By insulating the household balance sheet, an important consequence of accurately-priced PPO and DO contingencies is that much of the aggregate mortgage funding system surplus available to absorb the impact of changes in interest rates and house prices has been shifted to mortgage lenders. This increases potential difficulties of inadequate risk management by mortgage lenders resulting in insufficient surplus being allocated to handle future option exercise. Over the interest rate cycle, in the absence of PPO, the loss (gain) for mortgage lender assets from an increase (decrease) in interest rates would be approximately offset by the gain (loss) when interest rates decreased (increased). Changes in household surplus combine to offset changes in mortgage lender surplus providing for S = SH + SL. Changes in mortgage lender surplus would be associated with duration gap exposure with house price changes impacting household surplus. In contrast, when the PPO contingency is included to insulate the household surplus, the burden of surplus changes associated with interest rate immunization falls on S = SL. In this case, the zero change of mortgage lender surplus condition becomes the zero change of mortgage funding system surplus for the stylized T = N mortgage contract.
Consequences of the inclusion of PPO and DO for mortgage funding system immunization are assessed in Poitras and Zanotti (2016, p. 327) by evaluating the zero duration of mortgage lender surplus condition: ( P D U R L y ( y y 0 ) + P D U R L h ( h h 0 ) ) =   0 . This produces:
Proposition 7.
Zero duration of mortgage lender surplus (equity) function for the stylized T = N mortgage with contingencies.
When there are default and prepayment contingencies in the mortgage contract that transfer losses to the mortgage lender balance sheet, the zero duration of mortgage lender surplus condition produces:
[ P D U R L A * ( 1 P P O A L * ) ] ( y y 0 ) A H * A L * D O A H * ( h h 0 ) = L L A L * [ P D U R L L ] ( y y 0 )
where SL = (AL* − DOPPO) − LL. While the market value of mortgage lender liabilities increases when interest rates decrease, the associated gain in lender assets is strangled by exercise of the prepayment option and the gain is captured on household balance sheets. Conversely, when interest rates increase, the loss on lender assets will not be fully balanced by the reduction of lender liabilities if there is a duration gap. In addition, mortgage lenders are now exposed to downward movement in house prices that, if large enough, will trigger exercise of the DO default option. This potential future loss of lender surplus is not offset by gains from house price increases that are realized on the household balance sheet. Consequently, the avenue for sufficient surplus transfer from households to lenders is accurate mortgage pricing at origination to reflect the fair value of the embedded contingencies.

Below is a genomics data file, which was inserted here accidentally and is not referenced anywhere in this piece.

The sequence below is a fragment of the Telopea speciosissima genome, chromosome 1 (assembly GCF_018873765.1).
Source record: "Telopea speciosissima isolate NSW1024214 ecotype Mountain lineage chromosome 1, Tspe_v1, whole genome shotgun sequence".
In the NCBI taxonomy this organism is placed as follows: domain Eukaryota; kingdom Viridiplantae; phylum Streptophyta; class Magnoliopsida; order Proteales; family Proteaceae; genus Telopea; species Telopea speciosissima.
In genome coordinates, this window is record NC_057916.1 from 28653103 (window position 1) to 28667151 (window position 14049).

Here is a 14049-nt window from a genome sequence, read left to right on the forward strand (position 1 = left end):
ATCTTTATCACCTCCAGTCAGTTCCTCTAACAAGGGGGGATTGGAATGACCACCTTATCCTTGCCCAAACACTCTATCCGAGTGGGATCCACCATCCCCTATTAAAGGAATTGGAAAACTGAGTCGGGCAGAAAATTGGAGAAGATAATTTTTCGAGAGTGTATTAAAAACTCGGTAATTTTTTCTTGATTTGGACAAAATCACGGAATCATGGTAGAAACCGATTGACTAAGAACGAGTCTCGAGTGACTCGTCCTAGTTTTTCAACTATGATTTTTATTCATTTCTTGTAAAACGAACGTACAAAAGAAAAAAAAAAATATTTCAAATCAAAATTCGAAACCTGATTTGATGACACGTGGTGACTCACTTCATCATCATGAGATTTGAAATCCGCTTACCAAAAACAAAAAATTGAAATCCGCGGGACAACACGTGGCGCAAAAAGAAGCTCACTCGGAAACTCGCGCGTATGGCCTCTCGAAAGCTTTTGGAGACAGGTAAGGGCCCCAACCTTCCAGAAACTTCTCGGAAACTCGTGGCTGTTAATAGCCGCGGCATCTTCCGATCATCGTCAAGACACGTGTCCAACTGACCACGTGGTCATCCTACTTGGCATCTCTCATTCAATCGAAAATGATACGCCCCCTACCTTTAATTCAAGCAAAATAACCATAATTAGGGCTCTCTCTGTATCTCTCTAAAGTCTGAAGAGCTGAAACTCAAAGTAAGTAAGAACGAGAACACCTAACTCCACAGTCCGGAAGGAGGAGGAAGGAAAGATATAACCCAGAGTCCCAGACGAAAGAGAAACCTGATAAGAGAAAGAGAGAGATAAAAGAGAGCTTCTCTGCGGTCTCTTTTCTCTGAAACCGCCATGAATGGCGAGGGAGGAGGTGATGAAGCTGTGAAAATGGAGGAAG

As illustrated in Proposition 7, mortgage contract contingencies transfer surplus losses due to house price and interest rate decreases from households to mortgage lenders. Consequently, contingencies insulating the household balance sheet require mortgage lender surplus to bear the full weight system adjustment. Under-pricing of mortgage contract contingencies at origination (or inadequate surplus management by mortgage lenders of accurately priced contingencies) deprives the mortgage funding system of essential surplus to prevent contagion in the event of a housing market bubble collapse. The following corollary captures the drastic implications:
Corollary 6.
By reducing the surplus of the mortgage funding system available for adjusting to changes in interest rates and house prices, mortgage contracts originated with underpriced prepayment and default options significantly increase the risk of contagion from the collapse of a housing market bubble.
In the present context, when mortgage interest rates are historically low and house prices are rising in the US and various other regions around the globe, the probability of the embedded PPO option exercise is small and the PPO premia will be a relatively insignificant component of mortgage price at origination. However, a situation where PPO exercise is a remote possibility comes with a higher probability of mortgage lender asset losses, and a reduction in lender surplus from increasing interest rates.8 Given this, the problem of pricing the embedded DO premium begs the question: Is it possible to accurately price the long run possibility of a housing bubble collapsing in an environment where low interest rates fuelling house price increases may, or may not, be creating a bubble, e.g., Dombret and Goldbach (2017)?